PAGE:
Toshiba has become the latest of Japan's major electronics makers to charge head-first into the world of the Internet.
It announced on Monday plans to create a new in-house company, i-Value Creation, focused solely on the creation of digital content, and to establish a division within its Information and Industrial Systems and Services company to increase use of business-to-business e-commerce services within the company, it said in a statement.
The i-Value Creation company will initially have two divisions, the Webtop Service Division and Media and Content Division. The former will be charged with development of information and portal services, principally for mobile Internet applications, while the latter will oversee the planning and development of in-house content businesses and promote new services that will take advantage of Internet, digital television and other platforms.
Although several of Japan's electronics giants have announced plans to centre their business around the Internet, Toshiba is the first to put such a strong emphasis on mobile Internet.
The company has seen the explosive popularity of current first-generation services, such as the i-mode service of NTT Mobile Communications Network (NTT DoCoMo) and the WAP (wireless application protocol)-based services of DDI Cellular and Nippon Ido Tsushin, which have managed to attract five million users in less than a year. Moreover, it is eyeing the upcoming launch of broadband mobile Internet services, scheduled for early 2001 in Japan, as a market it cannot miss out on.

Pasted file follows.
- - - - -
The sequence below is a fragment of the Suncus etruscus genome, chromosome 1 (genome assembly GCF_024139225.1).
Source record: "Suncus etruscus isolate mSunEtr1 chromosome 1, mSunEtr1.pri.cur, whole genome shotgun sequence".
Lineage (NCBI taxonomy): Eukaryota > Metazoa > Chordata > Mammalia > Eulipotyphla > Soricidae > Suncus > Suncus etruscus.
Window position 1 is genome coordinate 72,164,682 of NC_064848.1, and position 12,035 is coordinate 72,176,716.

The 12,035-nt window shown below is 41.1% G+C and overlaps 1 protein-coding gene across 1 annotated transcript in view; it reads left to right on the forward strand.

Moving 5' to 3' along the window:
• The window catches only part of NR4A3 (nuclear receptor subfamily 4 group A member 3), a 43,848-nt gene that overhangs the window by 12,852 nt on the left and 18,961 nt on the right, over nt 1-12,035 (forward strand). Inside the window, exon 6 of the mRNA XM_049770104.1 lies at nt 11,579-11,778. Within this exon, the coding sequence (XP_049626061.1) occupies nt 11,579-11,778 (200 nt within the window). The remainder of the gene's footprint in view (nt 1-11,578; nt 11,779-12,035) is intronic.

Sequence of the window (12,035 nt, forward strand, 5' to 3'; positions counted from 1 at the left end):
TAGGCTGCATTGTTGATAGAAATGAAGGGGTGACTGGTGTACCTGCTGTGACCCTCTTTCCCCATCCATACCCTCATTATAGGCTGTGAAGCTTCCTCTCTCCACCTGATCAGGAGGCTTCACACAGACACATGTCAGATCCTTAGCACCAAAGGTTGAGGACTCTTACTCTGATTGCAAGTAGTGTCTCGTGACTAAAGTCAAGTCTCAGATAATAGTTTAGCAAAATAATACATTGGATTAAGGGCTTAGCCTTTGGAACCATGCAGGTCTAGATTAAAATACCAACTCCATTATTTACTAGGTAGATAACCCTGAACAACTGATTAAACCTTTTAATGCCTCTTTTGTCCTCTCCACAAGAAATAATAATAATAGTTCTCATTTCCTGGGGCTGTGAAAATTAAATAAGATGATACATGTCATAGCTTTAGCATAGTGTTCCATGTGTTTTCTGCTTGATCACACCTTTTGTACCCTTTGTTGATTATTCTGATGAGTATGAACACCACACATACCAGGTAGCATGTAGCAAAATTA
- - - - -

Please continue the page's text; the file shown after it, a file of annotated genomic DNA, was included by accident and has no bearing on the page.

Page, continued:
Toshiba already has first-hand experience in the sector through its "Eki-mae Tanken Club" service, which, according to the company, currently attracts one million page views per day to its database of entertainment spots in and around railway stations. The service offers both Web and mobile Internet versions.
In the near term, before broadband services are available, Toshiba said it plans to offer stock prices and financial market information to mobile users and is joining with Nihon Short Wave Broadcasting, a leading broadcaster of financial market information, on an information service. Through a further link with Matsui Securities, the service will provide wireless stock trading.
The company also said it will invest an undisclosed amount in Hon-Ya-San, an Internet bookseller.
Toshiba's second initiative to push the use of information technology will be the e-Net division within its Information and Industrial Systems and Services. The company said the new division will develop Internet-based procurement and transaction systems, electronic documentation and management systems, and ASP services for corporate customers.
One of the first customers for the new systems will be Toshiba itself. The company plans to have all of its procurement online by 2001 and says this could realise savings in 2003 of 200 billion yen ($US1.83 billion) in procurement costs over 1999.